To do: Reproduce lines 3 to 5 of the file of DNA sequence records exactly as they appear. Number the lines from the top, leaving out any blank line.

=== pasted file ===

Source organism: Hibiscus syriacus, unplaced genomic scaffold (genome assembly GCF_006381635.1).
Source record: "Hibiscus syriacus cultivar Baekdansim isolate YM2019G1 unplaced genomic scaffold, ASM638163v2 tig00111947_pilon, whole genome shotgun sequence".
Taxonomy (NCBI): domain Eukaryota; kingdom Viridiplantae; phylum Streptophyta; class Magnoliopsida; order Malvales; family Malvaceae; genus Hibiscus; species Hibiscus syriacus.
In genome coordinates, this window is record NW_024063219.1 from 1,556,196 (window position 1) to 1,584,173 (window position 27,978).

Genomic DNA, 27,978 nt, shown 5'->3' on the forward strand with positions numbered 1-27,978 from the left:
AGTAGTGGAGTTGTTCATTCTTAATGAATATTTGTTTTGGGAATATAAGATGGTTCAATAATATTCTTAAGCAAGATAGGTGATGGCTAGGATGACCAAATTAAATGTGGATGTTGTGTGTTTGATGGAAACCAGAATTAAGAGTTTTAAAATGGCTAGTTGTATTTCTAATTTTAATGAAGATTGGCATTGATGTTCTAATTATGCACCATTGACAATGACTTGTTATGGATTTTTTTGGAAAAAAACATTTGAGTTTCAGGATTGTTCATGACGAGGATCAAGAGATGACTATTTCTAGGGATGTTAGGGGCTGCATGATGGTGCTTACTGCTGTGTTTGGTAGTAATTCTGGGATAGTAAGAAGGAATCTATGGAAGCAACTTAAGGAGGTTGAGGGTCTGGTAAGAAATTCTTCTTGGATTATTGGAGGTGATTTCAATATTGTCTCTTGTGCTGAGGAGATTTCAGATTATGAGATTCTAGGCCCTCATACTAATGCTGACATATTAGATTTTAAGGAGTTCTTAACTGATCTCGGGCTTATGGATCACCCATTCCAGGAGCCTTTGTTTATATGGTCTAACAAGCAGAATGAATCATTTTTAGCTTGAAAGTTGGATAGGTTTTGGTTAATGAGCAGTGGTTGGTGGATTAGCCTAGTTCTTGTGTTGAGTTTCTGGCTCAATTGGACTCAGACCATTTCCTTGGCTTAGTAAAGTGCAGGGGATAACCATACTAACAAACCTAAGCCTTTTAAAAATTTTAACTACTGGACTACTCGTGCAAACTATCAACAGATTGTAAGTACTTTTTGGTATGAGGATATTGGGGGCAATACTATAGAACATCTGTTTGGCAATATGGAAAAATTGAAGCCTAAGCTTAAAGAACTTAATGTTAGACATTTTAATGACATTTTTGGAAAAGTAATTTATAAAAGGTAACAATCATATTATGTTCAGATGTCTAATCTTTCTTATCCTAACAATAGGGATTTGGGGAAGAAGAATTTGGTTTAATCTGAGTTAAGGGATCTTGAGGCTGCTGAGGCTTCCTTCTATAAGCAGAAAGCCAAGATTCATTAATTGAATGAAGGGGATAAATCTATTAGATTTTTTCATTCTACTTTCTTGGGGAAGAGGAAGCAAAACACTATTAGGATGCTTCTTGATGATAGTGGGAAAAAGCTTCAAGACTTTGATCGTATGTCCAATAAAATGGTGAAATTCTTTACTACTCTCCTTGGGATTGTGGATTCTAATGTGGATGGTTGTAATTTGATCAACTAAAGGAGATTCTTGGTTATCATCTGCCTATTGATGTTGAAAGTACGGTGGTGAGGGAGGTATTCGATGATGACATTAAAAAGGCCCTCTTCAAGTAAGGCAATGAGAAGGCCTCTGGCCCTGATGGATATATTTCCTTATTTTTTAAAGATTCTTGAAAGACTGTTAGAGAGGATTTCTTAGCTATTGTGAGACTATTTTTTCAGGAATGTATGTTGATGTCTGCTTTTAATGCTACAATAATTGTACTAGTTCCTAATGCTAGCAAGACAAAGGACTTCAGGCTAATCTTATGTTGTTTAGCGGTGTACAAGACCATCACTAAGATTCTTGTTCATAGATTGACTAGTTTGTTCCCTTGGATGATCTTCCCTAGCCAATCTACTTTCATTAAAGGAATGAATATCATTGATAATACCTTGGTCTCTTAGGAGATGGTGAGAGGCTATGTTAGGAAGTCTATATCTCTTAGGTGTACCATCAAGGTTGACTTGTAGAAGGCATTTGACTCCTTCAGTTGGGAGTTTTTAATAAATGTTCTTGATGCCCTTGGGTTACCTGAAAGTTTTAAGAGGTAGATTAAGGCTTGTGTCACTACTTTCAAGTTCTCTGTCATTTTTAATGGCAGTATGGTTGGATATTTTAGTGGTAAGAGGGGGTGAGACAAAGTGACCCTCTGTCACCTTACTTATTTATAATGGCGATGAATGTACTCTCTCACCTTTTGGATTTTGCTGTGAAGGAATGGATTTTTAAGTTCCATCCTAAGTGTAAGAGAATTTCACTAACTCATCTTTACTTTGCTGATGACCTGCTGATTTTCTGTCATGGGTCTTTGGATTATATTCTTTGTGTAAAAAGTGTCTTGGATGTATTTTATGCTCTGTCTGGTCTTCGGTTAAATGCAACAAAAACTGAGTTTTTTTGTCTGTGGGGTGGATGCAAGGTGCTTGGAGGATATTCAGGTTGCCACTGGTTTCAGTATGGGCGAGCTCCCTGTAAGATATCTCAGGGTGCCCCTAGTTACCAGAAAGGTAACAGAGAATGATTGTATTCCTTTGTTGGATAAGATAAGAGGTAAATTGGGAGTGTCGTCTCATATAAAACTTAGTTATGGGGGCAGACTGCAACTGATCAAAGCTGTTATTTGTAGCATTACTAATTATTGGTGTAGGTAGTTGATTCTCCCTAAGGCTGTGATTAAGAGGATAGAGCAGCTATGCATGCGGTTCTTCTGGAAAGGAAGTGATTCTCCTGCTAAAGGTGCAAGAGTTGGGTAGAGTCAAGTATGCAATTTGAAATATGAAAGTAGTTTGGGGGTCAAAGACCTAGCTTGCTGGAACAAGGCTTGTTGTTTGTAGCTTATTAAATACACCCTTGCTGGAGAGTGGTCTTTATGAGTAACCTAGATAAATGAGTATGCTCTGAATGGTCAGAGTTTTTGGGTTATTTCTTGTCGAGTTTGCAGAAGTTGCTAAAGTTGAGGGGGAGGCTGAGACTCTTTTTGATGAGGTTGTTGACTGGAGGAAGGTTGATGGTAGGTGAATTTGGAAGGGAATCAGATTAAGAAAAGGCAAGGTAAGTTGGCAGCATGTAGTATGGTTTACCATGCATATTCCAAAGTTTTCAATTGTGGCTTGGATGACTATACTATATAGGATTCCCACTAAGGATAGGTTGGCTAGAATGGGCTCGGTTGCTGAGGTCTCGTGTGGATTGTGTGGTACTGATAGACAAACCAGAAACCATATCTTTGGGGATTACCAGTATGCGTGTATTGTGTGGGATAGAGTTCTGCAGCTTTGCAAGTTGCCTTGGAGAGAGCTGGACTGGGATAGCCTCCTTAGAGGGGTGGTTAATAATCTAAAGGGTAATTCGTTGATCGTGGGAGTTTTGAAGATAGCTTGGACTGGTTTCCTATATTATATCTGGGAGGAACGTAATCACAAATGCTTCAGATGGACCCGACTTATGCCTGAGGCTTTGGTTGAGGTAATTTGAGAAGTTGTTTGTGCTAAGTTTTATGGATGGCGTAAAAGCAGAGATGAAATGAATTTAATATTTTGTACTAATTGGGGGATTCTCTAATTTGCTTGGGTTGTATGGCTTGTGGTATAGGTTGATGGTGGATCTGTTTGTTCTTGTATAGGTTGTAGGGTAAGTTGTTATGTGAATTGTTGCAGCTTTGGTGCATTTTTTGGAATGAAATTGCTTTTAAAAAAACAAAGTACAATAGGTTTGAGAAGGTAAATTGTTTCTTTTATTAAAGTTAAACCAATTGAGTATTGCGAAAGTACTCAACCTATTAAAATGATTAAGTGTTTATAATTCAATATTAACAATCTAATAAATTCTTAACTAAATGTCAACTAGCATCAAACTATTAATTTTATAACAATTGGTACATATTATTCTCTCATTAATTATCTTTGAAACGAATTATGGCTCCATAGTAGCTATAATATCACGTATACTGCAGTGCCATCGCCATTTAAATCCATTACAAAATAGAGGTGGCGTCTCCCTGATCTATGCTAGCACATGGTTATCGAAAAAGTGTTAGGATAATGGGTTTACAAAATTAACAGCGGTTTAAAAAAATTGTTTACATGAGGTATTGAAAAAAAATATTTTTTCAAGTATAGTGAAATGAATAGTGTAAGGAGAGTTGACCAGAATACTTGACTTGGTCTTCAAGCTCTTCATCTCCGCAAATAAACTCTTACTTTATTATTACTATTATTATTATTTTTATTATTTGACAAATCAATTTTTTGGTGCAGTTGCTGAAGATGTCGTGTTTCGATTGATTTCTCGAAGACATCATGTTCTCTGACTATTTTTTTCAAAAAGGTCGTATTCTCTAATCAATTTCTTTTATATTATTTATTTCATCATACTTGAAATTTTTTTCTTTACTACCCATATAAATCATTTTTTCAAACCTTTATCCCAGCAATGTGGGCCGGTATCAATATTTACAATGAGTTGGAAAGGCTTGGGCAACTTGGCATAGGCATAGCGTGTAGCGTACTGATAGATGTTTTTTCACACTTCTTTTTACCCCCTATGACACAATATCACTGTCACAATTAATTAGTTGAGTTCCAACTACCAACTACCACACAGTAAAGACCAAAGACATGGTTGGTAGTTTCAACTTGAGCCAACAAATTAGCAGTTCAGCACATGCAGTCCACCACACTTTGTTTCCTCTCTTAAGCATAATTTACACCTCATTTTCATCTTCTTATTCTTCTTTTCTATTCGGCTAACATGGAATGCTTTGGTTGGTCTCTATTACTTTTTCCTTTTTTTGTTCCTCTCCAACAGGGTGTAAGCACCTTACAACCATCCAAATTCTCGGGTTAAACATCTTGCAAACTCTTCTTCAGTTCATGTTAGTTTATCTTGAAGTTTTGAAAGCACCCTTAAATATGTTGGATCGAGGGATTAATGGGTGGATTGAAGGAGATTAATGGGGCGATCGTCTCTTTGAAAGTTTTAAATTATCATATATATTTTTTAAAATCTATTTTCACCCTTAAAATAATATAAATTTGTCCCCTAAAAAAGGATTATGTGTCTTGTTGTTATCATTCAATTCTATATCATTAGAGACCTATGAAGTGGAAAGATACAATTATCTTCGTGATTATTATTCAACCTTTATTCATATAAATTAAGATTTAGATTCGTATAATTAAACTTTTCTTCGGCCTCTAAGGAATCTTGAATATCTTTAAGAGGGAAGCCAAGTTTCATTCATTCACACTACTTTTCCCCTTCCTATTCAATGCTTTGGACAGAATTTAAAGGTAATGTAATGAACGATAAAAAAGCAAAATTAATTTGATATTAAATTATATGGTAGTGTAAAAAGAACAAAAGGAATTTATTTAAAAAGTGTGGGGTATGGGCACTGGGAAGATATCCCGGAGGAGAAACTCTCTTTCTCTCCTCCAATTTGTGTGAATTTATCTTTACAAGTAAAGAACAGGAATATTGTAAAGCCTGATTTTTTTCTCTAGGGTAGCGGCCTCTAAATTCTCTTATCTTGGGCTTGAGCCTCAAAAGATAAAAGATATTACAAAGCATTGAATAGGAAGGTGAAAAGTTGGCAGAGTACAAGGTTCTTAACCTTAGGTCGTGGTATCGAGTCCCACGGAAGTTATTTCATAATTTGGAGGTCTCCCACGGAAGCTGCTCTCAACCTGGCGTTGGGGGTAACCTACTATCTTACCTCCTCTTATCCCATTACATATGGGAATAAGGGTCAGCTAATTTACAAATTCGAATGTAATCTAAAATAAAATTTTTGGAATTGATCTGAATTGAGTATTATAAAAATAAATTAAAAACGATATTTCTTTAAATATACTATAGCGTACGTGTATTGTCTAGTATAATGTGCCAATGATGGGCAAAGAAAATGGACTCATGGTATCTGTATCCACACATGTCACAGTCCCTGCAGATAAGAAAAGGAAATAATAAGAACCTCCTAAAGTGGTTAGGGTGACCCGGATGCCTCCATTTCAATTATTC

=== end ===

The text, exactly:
Taxonomy (NCBI): domain Eukaryota; kingdom Viridiplantae; phylum Streptophyta; class Magnoliopsida; order Malvales; family Malvaceae; genus Hibiscus; species Hibiscus syriacus.
In genome coordinates, this window is record NW_024063219.1 from 1,556,196 (window position 1) to 1,584,173 (window position 27,978).

Genomic DNA, 27,978 nt, shown 5'->3' on the forward strand with positions numbered 1-27,978 from the left: